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Rethinking the role of planning and materiality in the Americanization of management education: The case of London Business School
By Matthew Hollow.
Published in Business History, currently advance online.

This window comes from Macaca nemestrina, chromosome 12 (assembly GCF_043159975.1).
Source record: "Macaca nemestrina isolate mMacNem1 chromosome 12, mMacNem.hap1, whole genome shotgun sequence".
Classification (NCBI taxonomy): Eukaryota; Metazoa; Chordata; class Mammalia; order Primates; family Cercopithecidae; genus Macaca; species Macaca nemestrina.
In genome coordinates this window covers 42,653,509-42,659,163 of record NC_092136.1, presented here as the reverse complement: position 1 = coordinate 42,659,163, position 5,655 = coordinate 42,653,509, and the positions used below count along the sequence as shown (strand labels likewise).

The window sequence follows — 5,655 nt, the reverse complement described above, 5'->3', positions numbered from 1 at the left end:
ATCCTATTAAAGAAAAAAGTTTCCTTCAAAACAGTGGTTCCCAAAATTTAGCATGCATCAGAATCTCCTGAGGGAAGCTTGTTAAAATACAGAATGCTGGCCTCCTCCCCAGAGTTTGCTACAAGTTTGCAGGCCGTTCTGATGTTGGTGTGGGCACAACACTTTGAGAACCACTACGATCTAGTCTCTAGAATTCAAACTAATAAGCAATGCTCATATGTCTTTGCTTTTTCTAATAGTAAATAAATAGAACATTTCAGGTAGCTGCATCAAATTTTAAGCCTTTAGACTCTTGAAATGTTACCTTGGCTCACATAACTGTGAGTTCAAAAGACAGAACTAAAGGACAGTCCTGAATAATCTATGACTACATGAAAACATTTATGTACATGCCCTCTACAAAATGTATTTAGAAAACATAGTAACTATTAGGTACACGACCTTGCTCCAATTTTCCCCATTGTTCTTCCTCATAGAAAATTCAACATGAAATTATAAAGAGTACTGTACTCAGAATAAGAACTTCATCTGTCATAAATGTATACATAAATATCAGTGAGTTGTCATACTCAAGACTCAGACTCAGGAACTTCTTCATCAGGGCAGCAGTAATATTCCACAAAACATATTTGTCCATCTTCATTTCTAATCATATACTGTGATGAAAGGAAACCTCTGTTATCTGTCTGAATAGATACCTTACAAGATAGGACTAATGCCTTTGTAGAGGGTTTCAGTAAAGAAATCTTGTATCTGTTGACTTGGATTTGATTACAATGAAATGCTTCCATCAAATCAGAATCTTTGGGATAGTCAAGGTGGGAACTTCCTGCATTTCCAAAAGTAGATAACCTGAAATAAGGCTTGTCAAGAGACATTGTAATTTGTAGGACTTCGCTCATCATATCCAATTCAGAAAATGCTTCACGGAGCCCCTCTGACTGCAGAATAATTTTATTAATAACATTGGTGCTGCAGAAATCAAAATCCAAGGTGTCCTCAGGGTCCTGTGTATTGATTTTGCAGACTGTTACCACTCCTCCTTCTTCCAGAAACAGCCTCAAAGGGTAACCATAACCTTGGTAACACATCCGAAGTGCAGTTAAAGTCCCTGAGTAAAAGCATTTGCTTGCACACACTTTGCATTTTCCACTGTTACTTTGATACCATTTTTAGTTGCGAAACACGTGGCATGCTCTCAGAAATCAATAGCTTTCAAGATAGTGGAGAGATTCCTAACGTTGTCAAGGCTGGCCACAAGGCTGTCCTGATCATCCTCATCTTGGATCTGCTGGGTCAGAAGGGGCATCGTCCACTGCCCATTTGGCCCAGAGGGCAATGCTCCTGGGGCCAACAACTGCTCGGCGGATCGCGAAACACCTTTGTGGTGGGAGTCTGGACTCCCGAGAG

In recent years, much has been written about the so-called ‘Americanization’ of management education in Europe in the post-1945 era. One area that has relatively little attention in this literature, however, is the impact that material and spatial factors had on efforts to import US models of management education overseas. This study begins to redress this issue by focussing in-depth on the challenges involved in the design, planning, and construction of the physical spaces of the London Business School — one of the most prominent advocates of the US model of management education in this period. In the process, it contributes to the literature on Americanization, as well as our understanding of the history of business schools, by illustrating how the historical trajectories of such institutions can be influenced and shaped by external actors, material constraints, and other contingent factors related to the planning and building of a business school.